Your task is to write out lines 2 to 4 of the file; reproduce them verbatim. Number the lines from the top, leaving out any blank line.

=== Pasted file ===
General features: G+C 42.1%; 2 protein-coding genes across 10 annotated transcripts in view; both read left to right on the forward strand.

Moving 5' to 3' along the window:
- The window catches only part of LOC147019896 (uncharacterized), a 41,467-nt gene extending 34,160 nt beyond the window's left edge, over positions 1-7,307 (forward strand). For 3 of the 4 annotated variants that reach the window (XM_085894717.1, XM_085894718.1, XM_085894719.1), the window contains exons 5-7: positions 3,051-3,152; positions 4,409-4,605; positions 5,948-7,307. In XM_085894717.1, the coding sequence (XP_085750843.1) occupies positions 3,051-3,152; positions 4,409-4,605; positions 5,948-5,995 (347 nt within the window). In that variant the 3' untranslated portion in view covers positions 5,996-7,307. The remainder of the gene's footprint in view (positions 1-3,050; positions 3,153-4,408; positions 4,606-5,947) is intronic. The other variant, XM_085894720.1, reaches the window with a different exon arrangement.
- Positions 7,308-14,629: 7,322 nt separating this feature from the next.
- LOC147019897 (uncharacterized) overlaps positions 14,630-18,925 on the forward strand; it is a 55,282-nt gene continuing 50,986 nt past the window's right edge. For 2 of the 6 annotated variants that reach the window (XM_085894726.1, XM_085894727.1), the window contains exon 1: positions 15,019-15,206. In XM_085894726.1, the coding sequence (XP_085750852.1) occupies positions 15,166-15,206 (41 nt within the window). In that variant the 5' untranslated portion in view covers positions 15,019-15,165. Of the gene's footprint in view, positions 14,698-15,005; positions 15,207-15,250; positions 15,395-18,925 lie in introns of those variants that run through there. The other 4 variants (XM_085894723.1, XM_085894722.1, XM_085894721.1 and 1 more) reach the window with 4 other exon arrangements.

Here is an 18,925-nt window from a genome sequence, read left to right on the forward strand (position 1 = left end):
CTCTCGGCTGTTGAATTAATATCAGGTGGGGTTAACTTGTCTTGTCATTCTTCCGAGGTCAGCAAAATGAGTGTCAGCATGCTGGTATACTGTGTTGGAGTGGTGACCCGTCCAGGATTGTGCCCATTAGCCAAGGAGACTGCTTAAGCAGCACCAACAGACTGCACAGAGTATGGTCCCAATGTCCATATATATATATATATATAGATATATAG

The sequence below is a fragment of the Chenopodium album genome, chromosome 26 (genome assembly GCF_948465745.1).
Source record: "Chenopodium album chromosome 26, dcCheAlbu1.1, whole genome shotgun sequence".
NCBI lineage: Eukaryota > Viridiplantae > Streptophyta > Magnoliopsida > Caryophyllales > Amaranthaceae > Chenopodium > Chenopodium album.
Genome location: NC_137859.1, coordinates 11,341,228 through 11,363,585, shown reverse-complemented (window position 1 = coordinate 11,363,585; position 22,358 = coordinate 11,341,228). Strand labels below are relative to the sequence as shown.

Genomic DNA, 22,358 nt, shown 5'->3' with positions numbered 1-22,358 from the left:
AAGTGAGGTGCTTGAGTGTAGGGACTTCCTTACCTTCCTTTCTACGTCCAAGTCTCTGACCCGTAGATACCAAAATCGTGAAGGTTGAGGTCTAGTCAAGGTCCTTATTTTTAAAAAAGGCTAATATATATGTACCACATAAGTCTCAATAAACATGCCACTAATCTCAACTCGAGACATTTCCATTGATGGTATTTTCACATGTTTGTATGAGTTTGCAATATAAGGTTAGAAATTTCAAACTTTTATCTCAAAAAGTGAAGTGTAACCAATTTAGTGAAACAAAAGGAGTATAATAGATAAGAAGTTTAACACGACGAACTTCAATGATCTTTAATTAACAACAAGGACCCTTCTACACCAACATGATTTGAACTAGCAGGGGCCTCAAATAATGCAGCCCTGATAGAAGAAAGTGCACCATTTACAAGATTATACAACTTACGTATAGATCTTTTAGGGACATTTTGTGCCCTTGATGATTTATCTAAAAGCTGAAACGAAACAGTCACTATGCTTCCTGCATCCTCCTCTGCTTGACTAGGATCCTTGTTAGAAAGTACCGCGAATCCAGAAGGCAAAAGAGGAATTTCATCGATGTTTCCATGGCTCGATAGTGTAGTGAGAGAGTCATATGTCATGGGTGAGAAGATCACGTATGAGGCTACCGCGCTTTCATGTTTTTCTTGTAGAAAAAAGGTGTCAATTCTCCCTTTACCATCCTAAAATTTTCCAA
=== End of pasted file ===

Moving 5' to 3' along the window:
- The window catches only part of LOC147019896 (uncharacterized), a 41,467-nt gene extending 34,160 nt beyond the window's left edge, over positions 1-7,307 (forward strand). For 3 of the 4 annotated variants that reach the window (XM_085894717.1, XM_085894718.1, XM_085894719.1), the window contains exons 5-7: positions 3,051-3,152; positions 4,409-4,605; positions 5,948-7,307. In XM_085894717.1, the coding sequence (XP_085750843.1) occupies positions 3,051-3,152; positions 4,409-4,605; positions 5,948-5,995 (347 nt within the window). In that variant the 3' untranslated portion in view covers positions 5,996-7,307. The remainder of the gene's footprint in view (positions 1-3,050; positions 3,153-4,408; positions 4,606-5,947) is intronic. The other variant, XM_085894720.1, reaches the window with a different exon arrangement.
- Positions 7,308-14,629: 7,322 nt separating this feature from the next.